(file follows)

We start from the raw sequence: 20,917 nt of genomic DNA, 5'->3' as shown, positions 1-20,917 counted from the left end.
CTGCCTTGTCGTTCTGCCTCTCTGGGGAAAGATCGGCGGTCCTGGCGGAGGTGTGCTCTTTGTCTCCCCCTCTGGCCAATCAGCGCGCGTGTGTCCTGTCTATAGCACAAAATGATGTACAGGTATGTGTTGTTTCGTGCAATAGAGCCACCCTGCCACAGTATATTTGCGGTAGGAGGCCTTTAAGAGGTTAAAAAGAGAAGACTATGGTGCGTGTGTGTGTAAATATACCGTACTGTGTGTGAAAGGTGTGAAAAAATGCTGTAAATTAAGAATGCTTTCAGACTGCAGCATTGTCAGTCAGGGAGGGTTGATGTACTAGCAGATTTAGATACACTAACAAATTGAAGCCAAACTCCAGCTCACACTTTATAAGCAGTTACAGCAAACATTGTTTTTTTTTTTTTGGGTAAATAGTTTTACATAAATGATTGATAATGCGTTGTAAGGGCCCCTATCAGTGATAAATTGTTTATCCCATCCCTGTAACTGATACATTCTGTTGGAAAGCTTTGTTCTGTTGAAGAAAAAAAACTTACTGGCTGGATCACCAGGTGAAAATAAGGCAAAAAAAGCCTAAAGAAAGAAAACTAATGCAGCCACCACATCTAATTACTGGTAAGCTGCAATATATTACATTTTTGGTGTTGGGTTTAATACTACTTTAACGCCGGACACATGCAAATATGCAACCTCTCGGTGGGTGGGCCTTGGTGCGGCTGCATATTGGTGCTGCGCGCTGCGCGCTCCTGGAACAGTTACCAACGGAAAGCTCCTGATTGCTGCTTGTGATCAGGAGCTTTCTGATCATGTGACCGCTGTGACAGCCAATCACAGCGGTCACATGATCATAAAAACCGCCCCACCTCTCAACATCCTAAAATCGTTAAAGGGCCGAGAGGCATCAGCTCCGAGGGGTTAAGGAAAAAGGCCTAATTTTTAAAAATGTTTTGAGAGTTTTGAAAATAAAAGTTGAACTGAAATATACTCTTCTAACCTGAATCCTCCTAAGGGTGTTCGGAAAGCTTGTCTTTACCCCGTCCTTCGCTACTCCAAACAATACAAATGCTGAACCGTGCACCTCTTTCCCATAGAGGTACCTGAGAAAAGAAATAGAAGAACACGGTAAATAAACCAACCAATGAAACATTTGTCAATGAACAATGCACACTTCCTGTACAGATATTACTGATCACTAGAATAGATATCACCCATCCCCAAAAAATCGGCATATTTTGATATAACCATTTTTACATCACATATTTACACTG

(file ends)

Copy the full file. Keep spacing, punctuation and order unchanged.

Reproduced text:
We start from the raw sequence: 20,917 nt of genomic DNA, 5'->3' as shown, positions 1-20,917 counted from the left end.
CTGCCTTGTCGTTCTGCCTCTCTGGGGAAAGATCGGCGGTCCTGGCGGAGGTGTGCTCTTTGTCTCCCCCTCTGGCCAATCAGCGCGCGTGTGTCCTGTCTATAGCACAAAATGATGTACAGGTATGTGTTGTTTCGTGCAATAGAGCCACCCTGCCACAGTATATTTGCGGTAGGAGGCCTTTAAGAGGTTAAAAAGAGAAGACTATGGTGCGTGTGTGTGTAAATATACCGTACTGTGTGTGAAAGGTGTGAAAAAATGCTGTAAATTAAGAATGCTTTCAGACTGCAGCATTGTCAGTCAGGGAGGGTTGATGTACTAGCAGATTTAGATACACTAACAAATTGAAGCCAAACTCCAGCTCACACTTTATAAGCAGTTACAGCAAACATTGTTTTTTTTTTTTTGGGTAAATAGTTTTACATAAATGATTGATAATGCGTTGTAAGGGCCCCTATCAGTGATAAATTGTTTATCCCATCCCTGTAACTGATACATTCTGTTGGAAAGCTTTGTTCTGTTGAAGAAAAAAAACTTACTGGCTGGATCACCAGGTGAAAATAAGGCAAAAAAAGCCTAAAGAAAGAAAACTAATGCAGCCACCACATCTAATTACTGGTAAGCTGCAATATATTACATTTTTGGTGTTGGGTTTAATACTACTTTAACGCCGGACACATGCAAATATGCAACCTCTCGGTGGGTGGGCCTTGGTGCGGCTGCATATTGGTGCTGCGCGCTGCGCGCTCCTGGAACAGTTACCAACGGAAAGCTCCTGATTGCTGCTTGTGATCAGGAGCTTTCTGATCATGTGACCGCTGTGACAGCCAATCACAGCGGTCACATGATCATAAAAACCGCCCCACCTCTCAACATCCTAAAATCGTTAAAGGGCCGAGAGGCATCAGCTCCGAGGGGTTAAGGAAAAAGGCCTAATTTTTAAAAATGTTTTGAGAGTTTTGAAAATAAAAGTTGAACTGAAATATACTCTTCTAACCTGAATCCTCCTAAGGGTGTTCGGAAAGCTTGTCTTTACCCCGTCCTTCGCTACTCCAAACAATACAAATGCTGAACCGTGCACCTCTTTCCCATAGAGGTACCTGAGAAAAGAAATAGAAGAACACGGTAAATAAACCAACCAATGAAACATTTGTCAATGAACAATGCACACTTCCTGTACAGATATTACTGATCACTAGAATAGATATCACCCATCCCCAAAAAATCGGCATATTTTGATATAACCATTTTTACATCACATATTTACACTG